Scented memories spoken with pictures. I think I’m asleep when a movie begins to play, its scent ridden in on the back of a breeze. I inhale the strangely sweet char, watch the tall green blades of grass begin to appear and suddenly, I am transported back, deep into the Papua New Guinean jungle….
* * *
My sandaled feet, lightly dusted with dirt, are taking me to where we are living—a hut in the middle of a coffee plantation in the Eastern Highlands. I breathe it all in again, to be sure I am where I was called, and this time I take in not just the blades of grass but the scent of bilums (bags woven from tree bark), and fried flour balls, bottles of blue kerosene, and wisps of unnamed smoke, and let me not forget the ginger stewing in the bottom of my tin cup—all of it wiped with an invisible rag across my face. It’s with with me now, as if I never left.
I come up to the tightly woven walls my adopted family and I call home. The fire in the dirt courtyard is smoldering. A tarp piled high with red coffee beans waits for tending. A baby pig grunts as he scrambles out of my way. He came from inside the house.
A group of women are waiting for me. It’s the day they have decided to transform me, to make me into one of them. I find my strength—breathe and trust—that what they will do to me wont hurt and it wont last. I am so present that I don’t even remember to get my camera ready.
They are gentle with me as they undress me to my underclothes, as they paint my body, as they decorate me in feathers and woven tree bark, in bird beaks and leaves. My face, my arms, my legs, my back and chest—I am multi-colored, shiny with pig fat, my skin alive, immersed in loving attention.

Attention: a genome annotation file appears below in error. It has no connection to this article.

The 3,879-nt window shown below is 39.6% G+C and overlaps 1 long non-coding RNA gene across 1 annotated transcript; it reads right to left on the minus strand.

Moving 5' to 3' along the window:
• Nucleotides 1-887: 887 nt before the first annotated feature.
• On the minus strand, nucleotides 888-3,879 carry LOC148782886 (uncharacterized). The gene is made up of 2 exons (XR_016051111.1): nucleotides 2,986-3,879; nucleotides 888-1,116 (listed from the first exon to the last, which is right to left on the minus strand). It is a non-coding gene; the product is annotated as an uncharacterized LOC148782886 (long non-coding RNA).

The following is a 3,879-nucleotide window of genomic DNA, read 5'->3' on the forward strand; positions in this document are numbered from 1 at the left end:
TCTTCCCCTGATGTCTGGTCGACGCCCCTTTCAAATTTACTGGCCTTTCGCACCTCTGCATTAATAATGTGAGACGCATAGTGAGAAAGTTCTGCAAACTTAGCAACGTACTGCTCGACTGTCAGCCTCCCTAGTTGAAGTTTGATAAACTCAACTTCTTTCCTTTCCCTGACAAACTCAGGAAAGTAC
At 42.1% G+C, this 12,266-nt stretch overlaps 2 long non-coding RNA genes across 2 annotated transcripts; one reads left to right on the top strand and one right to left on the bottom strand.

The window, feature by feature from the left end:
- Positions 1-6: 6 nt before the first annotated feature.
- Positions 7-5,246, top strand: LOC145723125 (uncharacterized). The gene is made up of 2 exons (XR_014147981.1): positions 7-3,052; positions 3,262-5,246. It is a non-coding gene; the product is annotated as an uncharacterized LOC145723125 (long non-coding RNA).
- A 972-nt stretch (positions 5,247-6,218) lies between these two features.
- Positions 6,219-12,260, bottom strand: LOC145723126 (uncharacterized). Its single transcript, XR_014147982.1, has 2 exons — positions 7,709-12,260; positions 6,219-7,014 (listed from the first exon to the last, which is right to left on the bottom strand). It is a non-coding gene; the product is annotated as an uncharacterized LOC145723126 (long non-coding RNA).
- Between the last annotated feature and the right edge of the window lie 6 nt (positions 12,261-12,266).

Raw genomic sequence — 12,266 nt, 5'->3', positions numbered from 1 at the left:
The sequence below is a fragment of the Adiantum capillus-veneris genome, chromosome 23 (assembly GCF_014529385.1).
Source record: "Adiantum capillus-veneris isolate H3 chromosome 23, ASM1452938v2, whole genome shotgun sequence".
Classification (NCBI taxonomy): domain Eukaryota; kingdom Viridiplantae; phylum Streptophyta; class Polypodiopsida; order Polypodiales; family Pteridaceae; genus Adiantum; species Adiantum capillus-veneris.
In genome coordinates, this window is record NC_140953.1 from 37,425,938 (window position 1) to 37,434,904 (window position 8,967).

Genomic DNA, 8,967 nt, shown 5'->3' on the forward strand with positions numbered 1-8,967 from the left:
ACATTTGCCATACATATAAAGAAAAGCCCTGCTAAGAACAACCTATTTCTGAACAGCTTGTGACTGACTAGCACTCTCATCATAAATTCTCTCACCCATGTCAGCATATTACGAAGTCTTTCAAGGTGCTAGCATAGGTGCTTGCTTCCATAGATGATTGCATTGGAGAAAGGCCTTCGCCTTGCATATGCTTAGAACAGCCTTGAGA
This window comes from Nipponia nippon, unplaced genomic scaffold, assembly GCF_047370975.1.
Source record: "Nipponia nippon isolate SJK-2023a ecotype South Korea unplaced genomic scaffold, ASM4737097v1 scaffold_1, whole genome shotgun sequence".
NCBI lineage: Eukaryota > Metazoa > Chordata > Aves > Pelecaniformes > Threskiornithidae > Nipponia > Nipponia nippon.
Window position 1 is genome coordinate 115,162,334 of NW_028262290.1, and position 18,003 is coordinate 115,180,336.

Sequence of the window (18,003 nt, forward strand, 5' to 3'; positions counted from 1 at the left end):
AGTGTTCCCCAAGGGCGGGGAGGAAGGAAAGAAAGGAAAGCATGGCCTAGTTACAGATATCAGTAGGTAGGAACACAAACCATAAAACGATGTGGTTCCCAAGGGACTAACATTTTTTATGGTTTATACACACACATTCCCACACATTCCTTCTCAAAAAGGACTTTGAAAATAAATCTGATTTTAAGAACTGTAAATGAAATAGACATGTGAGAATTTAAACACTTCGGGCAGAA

They mumble as they work and even more, they laugh, oh, do they laugh. And not a controlled laugh like the kind we westerners are used to. A high-pitched squeal that isn’t just fresh and wild to twenty-five year old me, it reeks of authenticity. They are happy! They are excited!
“Its time,” they say between giggles.
“Time?” I ask, still not sure of the language that I am trying to speak.
“Yes, time for you to ‘sing-sing’,” says my adopted mama, her hand upon my shoulder.
And as I peek my head out the door to emerge from the palm thatched roof, I know right away I won’t be ‘sing-singing’ alone. Kids, dogs, pigs, even my elderly bubu with a missing finger for every child she lost over the years was ready to accompany me. They start to chant. Someone bangs on a drum. And then they begin to bounce. We begin to bounce. All the way down the street…with high pitched squealing, dogs barking, old men staring, and kids fighting over who can dance next to Linimuto, little mountain, a name that I will never, ever forget.